It’s December, which means the usual discussion as to whether or not it will be a white Christmas. You can even bet on it. But, how might these odds change in future? Are children going to know what snow is?
As a bit of fun, the figure below shows the total snowfall in December and January in south-east England in 4 realisations of the HadGEM2-ES climate model, assuming high future emissions (RCP8.5).
At present, the model suggests an average of around 10mm of snow per year, expressed as the quantity of water after melting, but the snowfall is very irregular. This is in pretty good agreement with the recent observed average (around 8-10mm per year) from the University of Reading weather station (data provided by Roger Brugge).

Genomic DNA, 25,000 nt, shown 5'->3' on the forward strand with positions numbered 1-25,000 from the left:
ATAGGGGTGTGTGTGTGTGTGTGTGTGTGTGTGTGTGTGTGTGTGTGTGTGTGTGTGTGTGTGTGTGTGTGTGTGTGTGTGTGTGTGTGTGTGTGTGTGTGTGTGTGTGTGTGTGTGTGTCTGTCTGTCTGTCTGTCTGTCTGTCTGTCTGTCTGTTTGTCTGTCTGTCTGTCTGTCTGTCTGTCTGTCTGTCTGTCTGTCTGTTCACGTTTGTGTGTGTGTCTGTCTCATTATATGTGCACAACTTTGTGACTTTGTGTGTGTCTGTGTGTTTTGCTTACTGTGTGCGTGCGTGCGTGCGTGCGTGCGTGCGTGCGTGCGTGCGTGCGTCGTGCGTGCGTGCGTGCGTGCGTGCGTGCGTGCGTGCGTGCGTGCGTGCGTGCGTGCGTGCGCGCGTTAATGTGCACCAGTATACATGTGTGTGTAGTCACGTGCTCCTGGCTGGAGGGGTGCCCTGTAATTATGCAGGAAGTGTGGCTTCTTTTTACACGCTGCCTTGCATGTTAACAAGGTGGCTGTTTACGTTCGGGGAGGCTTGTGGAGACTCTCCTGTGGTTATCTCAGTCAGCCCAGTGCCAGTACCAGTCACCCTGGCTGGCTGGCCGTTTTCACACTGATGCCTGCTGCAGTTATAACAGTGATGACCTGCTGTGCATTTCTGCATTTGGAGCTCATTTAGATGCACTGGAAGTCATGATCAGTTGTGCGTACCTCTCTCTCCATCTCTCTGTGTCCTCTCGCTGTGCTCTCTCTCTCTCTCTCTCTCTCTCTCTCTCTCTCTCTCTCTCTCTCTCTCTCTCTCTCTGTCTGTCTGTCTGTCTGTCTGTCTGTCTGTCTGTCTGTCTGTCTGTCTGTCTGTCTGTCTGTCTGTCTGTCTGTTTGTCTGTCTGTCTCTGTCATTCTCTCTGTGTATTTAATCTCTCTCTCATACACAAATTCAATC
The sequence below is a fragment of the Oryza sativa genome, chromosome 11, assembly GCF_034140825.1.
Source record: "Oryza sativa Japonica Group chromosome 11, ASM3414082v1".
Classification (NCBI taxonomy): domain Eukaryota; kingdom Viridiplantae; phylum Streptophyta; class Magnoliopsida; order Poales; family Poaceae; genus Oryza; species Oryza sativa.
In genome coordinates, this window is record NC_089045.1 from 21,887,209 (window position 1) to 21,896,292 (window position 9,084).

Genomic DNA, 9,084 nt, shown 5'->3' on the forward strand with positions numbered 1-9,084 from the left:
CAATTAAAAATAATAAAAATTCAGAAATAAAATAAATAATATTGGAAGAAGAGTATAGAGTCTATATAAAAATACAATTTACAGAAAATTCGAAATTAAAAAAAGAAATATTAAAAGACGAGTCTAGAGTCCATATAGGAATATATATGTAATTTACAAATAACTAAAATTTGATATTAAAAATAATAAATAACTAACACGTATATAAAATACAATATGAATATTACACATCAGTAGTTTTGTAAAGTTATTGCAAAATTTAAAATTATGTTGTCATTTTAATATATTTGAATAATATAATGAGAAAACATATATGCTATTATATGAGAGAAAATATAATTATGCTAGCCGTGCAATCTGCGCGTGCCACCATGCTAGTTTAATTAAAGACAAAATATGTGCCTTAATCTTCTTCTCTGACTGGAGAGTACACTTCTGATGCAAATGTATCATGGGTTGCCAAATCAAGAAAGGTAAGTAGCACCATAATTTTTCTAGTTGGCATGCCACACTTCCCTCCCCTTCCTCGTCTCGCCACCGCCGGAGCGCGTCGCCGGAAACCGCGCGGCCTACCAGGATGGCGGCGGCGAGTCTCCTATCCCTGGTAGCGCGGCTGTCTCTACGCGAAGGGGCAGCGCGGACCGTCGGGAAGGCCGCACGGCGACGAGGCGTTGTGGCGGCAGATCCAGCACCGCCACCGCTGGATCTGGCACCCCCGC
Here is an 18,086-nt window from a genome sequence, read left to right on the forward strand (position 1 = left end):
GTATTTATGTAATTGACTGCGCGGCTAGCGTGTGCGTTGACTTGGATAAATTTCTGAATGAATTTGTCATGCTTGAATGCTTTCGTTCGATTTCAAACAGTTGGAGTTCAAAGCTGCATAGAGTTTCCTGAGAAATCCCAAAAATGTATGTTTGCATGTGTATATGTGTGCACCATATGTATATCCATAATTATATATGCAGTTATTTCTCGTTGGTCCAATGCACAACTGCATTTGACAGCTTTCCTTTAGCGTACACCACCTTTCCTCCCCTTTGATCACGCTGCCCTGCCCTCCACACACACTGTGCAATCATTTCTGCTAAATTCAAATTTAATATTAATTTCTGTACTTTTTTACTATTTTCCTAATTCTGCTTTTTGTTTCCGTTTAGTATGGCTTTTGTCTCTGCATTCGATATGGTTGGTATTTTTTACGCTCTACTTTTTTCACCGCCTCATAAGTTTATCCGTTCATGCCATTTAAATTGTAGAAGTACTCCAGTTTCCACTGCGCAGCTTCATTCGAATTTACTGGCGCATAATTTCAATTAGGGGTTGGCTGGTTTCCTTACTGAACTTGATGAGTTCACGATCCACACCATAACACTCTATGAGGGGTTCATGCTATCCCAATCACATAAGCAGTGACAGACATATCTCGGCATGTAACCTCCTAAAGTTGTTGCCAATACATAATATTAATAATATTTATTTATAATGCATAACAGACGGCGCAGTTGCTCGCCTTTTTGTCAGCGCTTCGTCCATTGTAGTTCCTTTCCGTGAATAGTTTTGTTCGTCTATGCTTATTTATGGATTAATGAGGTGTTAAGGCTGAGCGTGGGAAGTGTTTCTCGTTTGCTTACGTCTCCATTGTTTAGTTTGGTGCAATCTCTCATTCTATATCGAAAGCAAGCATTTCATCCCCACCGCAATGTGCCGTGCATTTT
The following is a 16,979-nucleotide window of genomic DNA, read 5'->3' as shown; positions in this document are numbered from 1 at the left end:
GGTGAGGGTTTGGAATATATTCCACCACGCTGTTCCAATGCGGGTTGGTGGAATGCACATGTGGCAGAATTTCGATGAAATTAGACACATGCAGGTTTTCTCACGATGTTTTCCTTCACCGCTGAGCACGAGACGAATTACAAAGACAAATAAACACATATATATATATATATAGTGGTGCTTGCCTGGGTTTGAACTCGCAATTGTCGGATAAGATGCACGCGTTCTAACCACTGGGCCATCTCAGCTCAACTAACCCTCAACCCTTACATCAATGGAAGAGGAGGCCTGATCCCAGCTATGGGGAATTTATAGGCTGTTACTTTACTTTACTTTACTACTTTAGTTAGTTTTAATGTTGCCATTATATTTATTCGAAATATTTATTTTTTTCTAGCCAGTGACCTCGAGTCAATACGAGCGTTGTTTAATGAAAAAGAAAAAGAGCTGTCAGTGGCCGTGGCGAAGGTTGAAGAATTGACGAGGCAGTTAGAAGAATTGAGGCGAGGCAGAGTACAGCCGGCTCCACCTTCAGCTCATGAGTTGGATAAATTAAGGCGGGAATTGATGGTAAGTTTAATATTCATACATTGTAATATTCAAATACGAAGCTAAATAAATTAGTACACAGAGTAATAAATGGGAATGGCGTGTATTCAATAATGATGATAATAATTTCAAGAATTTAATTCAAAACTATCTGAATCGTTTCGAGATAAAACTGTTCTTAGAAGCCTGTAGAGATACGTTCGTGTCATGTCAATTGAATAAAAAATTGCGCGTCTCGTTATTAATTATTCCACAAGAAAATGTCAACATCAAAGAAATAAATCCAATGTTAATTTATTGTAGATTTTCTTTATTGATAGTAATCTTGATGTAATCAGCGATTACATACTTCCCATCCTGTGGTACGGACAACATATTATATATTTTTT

For the future, we see an overall decline in snow amount, but there are still occasional years with significant snowfalls, even at the end of the century.
So, you can safely bet on getting snow in future, though the chances of a white Christmas will probably diminish. Merry Christmas!
3 thoughts on “The future of white Christmases”
we see an overall decline in snow amount, “but” there are still “occasional years with significant snowfalls”, even at the end of the century.
So, you can safely bet on getting snow in future, though the chances of a white Christmas will “probably” diminish.
Now there is a forecast that “will certainly” come true…
no buts. mights, could be’s or probably’s in my statement.
And Paul O’Gorman found that heavy snowfalls decline at a reduced rate compared with average snowfall: